Over the years, we have used a number of different off-the-shelf enclosures for our FieldKit (and other conservation technology) deployments. Some of the best to work with are the polypropylene copolymer protective cases like Pelican. They provide protection from impact, water, and allow for forgiving modification for cables and buttons. But they are expensive. So we started to take inspiration from those to think about what a custom-designed FieldKit enclosure would look like.
We wanted FieldKit to feel like it was at home in the wilderness, where much of this hardware was going, and like it was supposed to be a part of it. It needed to be rugged, deliberate, and inspire confidence in the user. We wanted it to be designed thoughtfully, both from an aesthetic feel (to go with the brand ideals we had with FieldKit) and a usability features perspective. We also wanted it to feel somewhat friendly, not intimidating, and not look like it was tactical hardware. There was a lot we were thinking about when developing the model.
So we started with the same mounting points as our previous COTS enclosure (both for standardization and to provide users options with what seemed to be somewhat standard in the junction box enclosure world) and build out some of the features we wanted. Our first prototype we had printed at Shapeways on an SLS printer to make sure we had the right tolerances and feel to the enclosure.
This design had a few design elements that we were very excited about. It included a replaceable bottom plate that could be custom configured for the necessary cable glands, antennas, or bulkhead connectors for a specific sensor module configuration. This means means there is no custom drilling or modifications needed, just laser cut a plate that suits your needs and screw it in place. We had beefy mounting flanges that could accommodate a number of different attachment methods. The lid had a locking mechanism to keep away prying hands.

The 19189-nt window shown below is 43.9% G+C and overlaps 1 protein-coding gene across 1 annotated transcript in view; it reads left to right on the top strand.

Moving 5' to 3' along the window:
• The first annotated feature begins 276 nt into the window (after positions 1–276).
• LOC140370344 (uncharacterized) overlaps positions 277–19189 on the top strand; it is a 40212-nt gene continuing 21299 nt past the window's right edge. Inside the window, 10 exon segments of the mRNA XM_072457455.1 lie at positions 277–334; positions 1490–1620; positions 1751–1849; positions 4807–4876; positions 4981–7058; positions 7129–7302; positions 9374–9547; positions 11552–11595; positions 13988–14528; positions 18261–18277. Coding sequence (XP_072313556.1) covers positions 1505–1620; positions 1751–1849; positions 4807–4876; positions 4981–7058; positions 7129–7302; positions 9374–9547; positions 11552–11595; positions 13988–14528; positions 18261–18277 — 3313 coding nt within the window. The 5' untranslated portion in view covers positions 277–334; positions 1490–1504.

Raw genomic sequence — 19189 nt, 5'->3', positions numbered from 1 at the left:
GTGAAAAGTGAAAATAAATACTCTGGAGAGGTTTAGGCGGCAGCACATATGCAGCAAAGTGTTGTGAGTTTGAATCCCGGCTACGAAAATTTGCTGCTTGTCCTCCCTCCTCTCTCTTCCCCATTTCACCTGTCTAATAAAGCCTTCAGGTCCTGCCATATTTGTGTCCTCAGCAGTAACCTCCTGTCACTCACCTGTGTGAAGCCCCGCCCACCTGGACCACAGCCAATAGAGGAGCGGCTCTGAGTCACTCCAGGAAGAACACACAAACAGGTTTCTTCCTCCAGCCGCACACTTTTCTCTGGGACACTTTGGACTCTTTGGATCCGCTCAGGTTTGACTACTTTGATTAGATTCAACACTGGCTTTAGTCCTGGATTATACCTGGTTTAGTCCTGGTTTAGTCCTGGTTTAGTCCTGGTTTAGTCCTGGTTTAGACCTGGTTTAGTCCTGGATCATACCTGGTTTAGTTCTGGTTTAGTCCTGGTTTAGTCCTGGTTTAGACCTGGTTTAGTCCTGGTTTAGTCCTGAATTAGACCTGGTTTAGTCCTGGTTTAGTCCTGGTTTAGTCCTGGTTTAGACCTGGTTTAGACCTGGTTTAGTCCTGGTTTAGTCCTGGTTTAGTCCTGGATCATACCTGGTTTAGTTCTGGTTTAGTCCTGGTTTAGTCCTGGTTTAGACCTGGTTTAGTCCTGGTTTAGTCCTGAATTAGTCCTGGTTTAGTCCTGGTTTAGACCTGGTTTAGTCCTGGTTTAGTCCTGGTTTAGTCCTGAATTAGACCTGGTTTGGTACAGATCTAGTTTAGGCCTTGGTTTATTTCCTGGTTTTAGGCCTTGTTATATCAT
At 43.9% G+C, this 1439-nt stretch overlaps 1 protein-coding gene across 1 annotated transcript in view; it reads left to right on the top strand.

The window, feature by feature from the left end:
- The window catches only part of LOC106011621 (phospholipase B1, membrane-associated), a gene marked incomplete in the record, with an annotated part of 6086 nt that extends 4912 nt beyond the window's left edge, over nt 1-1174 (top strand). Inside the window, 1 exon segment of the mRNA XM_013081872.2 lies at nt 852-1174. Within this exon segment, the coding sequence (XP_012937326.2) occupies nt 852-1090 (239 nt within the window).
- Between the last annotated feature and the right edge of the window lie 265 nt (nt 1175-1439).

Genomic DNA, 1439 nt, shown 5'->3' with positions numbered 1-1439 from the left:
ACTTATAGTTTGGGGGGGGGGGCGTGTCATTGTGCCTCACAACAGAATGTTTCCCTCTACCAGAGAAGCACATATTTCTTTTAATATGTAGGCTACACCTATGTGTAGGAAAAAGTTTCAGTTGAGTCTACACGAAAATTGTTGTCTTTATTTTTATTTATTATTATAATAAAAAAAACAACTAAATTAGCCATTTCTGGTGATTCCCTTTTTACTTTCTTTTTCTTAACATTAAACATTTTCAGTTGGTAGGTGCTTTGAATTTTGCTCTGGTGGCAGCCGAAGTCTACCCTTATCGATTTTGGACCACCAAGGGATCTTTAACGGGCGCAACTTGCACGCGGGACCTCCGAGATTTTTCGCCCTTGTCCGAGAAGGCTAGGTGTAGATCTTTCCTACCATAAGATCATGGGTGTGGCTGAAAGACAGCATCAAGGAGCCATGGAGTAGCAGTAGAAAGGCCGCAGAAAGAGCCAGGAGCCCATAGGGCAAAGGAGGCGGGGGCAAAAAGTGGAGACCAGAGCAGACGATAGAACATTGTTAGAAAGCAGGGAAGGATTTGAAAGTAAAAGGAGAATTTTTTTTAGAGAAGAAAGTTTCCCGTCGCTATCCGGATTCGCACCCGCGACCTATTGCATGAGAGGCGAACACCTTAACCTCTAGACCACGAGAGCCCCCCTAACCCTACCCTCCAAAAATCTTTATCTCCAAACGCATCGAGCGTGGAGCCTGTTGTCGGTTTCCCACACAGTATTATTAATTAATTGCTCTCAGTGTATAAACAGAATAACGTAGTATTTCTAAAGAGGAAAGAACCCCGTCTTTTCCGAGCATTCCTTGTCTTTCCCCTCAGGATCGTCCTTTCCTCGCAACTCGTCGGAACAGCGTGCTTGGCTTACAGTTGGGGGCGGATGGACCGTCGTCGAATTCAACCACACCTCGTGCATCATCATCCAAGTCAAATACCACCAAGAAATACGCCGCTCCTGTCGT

After considerable testing, we realized that there were things that we needed to change. The gasket channels were not quite right. The clasps could be updated to accommodate more finger types and allow for better experience in opening and closing. We wanted to add a battery holder for commonly found 18650 battery packs, which had implications for the backplane board. We wanted more texture on the lid to differentiate it from just another a generic case. We also wanted it to be easily 3D printable. We are going the injection molding route with this case, but we wanted to provide the designs to anyone who wanted to print their own.